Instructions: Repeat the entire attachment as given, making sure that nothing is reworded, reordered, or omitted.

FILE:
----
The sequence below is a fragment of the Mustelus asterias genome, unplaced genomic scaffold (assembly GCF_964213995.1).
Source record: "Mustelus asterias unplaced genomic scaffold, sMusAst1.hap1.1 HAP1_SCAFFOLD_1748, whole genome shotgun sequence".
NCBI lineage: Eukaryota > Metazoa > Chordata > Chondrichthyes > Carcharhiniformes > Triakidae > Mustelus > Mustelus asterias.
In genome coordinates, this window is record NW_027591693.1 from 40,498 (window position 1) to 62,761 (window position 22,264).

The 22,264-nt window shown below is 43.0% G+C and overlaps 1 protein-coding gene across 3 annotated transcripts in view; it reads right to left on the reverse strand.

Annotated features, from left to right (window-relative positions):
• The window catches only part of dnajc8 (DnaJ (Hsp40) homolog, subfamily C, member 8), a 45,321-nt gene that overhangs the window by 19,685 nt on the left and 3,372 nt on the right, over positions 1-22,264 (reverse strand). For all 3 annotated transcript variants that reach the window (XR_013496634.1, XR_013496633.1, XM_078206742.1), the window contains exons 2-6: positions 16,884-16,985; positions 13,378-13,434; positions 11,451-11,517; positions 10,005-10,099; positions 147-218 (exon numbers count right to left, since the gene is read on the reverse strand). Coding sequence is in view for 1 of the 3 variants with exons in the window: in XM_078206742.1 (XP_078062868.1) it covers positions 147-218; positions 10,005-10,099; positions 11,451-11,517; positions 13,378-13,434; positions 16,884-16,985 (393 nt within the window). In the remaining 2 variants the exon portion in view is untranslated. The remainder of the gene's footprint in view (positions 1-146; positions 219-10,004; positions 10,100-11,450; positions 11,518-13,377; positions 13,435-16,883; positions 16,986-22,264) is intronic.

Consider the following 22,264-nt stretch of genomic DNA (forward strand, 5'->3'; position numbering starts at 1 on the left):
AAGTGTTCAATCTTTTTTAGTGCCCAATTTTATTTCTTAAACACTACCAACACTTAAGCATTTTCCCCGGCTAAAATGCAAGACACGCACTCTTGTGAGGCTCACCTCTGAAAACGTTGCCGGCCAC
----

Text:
The sequence below is a fragment of the Mustelus asterias genome, unplaced genomic scaffold (assembly GCF_964213995.1).
Source record: "Mustelus asterias unplaced genomic scaffold, sMusAst1.hap1.1 HAP1_SCAFFOLD_1748, whole genome shotgun sequence".
NCBI lineage: Eukaryota > Metazoa > Chordata > Chondrichthyes > Carcharhiniformes > Triakidae > Mustelus > Mustelus asterias.
In genome coordinates, this window is record NW_027591693.1 from 40,498 (window position 1) to 62,761 (window position 22,264).

The 22,264-nt window shown below is 43.0% G+C and overlaps 1 protein-coding gene across 3 annotated transcripts in view; it reads right to left on the reverse strand.

Annotated features, from left to right (window-relative positions):
• The window catches only part of dnajc8 (DnaJ (Hsp40) homolog, subfamily C, member 8), a 45,321-nt gene that overhangs the window by 19,685 nt on the left and 3,372 nt on the right, over positions 1-22,264 (reverse strand). For all 3 annotated transcript variants that reach the window (XR_013496634.1, XR_013496633.1, XM_078206742.1), the window contains exons 2-6: positions 16,884-16,985; positions 13,378-13,434; positions 11,451-11,517; positions 10,005-10,099; positions 147-218 (exon numbers count right to left, since the gene is read on the reverse strand). Coding sequence is in view for 1 of the 3 variants with exons in the window: in XM_078206742.1 (XP_078062868.1) it covers positions 147-218; positions 10,005-10,099; positions 11,451-11,517; positions 13,378-13,434; positions 16,884-16,985 (393 nt within the window). In the remaining 2 variants the exon portion in view is untranslated. The remainder of the gene's footprint in view (positions 1-146; positions 219-10,004; positions 10,100-11,450; positions 11,518-13,377; positions 13,435-16,883; positions 16,986-22,264) is intronic.

Consider the following 22,264-nt stretch of genomic DNA (forward strand, 5'->3'; position numbering starts at 1 on the left):
AAGTGTTCAATCTTTTTTAGTGCCCAATTTTATTTCTTAAACACTACCAACACTTAAGCATTTTCCCCGGCTAAAATGCAAGACACGCACTCTTGTGAGGCTCACCTCTGAAAACGTTGCCGGCCAC